• Since we interpret the State effect with a mutable IORef reference, we require that the underlying monad be an instance of MonadIO. Moreover, we ask that our target monad also implement all the required capabilities by adding the All cs m constraint to the context (All is a type family that applies a list of capabilities to a monad to generate a single constraint; for example, All '[MonadIO, HasSource "baz" Baz] m is equivalent to (MonadIO m, HasSource "baz" Baz m)).
  • The IORef used to store our state is passed as a standard function argument. This was not possible without ad-hoc interpreters: we needed to add the IORef to the Ctx type. With ad-hoc interpreters, on the other hand, we can write instances which capture references in their closures.
  • The last argument is a monadic action that makes use of HasState "bar" Bool along with the forwarded cs capabilities. It is required to be polymorphic in the monad type, which guarantees that the action cannot use other effects.

Now that we have factored out the interpretation of the "foo" and "bar" effects into dedicated functions, they can be neatly composed to provide just the effects we need to run testParity:

example :: IO ()
example = do
    let
      runTestParity :: (Int, IORef Bool) -> IO ()
      runTestParity (foo, bar) = flip MTLReader.runReaderT foo $
        interpretFoo @'[MonadIO] $
        interpretBar @'[HasReader "foo" Int] bar $
        testParity

    rEven <- newIORef False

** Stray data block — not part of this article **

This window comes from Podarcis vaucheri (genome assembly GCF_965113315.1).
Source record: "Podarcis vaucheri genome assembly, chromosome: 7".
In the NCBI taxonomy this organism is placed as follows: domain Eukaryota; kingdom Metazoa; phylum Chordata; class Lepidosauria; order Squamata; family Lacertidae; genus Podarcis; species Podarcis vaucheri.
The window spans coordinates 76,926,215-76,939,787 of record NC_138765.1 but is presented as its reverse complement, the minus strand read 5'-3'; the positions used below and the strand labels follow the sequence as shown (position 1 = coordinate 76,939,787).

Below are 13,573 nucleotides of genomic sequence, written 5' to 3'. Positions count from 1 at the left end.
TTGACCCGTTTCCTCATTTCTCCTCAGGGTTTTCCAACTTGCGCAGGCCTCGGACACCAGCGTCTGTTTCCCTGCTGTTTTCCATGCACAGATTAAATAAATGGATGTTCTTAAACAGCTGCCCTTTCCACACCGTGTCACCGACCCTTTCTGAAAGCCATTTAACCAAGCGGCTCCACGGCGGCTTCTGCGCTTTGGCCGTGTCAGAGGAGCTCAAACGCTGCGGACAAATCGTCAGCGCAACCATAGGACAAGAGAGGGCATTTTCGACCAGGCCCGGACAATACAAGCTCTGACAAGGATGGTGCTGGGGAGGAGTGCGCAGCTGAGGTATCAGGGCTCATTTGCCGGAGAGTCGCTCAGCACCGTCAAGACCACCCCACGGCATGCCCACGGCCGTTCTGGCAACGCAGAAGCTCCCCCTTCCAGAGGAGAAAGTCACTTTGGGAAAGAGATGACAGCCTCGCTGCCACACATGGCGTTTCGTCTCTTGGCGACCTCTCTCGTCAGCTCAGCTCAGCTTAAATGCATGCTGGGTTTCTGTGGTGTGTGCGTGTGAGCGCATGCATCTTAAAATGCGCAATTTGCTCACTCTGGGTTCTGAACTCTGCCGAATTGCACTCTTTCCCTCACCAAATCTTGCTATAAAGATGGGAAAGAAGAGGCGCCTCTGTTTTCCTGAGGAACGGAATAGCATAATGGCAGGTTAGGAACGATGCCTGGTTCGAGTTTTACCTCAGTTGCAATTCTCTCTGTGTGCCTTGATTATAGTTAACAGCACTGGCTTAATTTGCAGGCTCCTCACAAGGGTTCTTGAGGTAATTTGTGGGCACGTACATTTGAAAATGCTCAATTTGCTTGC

runTestParity (2, rEven)
    readIORef rEven >>= print

Deriving capabilities

Truth be told, in this example, the dictionaries we’ve been writing aren’t so different from a custom type class with capabilities provided by deriving-via. While the extra power that comes with dynamic dictionaries can be very useful, it isn’t always warranted.

There is a middle ground, however: we can provide capabilities locally, but with deriving-via combinators using a function that we call derive. You would typically use derive to derive high-level capabilities from lower-level capabilities. In our case, we can replace:

runTestParity :: (Int, IORef Bool) -> IO ()
runTestParity (foo, bar) = flip MTLReader.runReaderT foo $
  interpretFoo @'[MonadIO] $
  interpretBar @'[HasReader "foo" Int] bar $
  testParity

with:

runTestParity :: (Int, IORef Bool) -> IO ()
runTestParity ctx = flip MTLReader.runReaderT ctx $
  derive
     -- Strategy
     @(ReaderIORef :.: Rename 2 :.: Pos 2 _ :.: MonadReader)
     -- New capability
     @'[HasState "bar" Bool]
     -- Forwarded capability
     @'[MTLReader.MonadReader (Int, IORef Bool)] $

  derive
     @(Rename 1 :.: Pos 1 _ :.: MonadReader)
     @'[HasReader "foo" Int]
     @'[HasState "bar" Bool]

  testParity

thus getting rid of the interpret{Foo,Bar} helpers entirely. For instance, the HasState "bar" Bool capability is derived from the IORef Bool in the second position of the tuple provided by the ambient MonadReader (Int, IORef Bool) instance. Think DerivingVia, but dynamically!

Conclusion

Wrapping things up:

  • At its core, the capability library is just mtl on steroids, modeling effects with type classes.
  • The standard way of using capability is to define interpreters declaratively, using the provided combinators; this programming-style does not allow defining ad-hoc interpreters, at runtime.
  • The new version of capability provides a way of overcoming this limitation with reified dictionaries.
  • Standard deriving strategies can be used to provide dynamic instances with less boilerplate, using the underlying deriving mechanism.

Writing tests is just one example. Another application might be to dynamically select the interpretation of an effect based on a configuration parameter. All this is still experimental: the API and ergonomics are likely to change a bit over the next few releases, but we hope this post motivates you to give it a try.

This article is licensed under a Creative Commons Attribution 4.0 International license.